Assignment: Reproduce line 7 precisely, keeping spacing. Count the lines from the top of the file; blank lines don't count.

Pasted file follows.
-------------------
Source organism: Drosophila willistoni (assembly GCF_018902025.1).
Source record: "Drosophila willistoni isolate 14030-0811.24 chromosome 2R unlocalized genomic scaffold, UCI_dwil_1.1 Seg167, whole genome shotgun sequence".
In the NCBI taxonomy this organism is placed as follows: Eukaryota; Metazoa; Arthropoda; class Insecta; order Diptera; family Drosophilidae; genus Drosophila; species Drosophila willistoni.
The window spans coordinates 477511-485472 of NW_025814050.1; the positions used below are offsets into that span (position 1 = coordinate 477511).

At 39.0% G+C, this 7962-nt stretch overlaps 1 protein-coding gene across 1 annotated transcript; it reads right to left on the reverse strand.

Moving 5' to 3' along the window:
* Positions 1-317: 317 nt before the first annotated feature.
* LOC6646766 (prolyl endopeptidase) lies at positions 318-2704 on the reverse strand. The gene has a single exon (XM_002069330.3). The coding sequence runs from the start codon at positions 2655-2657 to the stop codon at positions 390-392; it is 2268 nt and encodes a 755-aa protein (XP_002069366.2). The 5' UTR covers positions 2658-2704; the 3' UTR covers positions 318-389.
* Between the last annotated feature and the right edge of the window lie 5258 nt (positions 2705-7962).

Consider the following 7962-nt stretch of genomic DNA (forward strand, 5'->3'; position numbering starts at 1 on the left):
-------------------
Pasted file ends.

* Positions 1-317: 317 nt before the first annotated feature.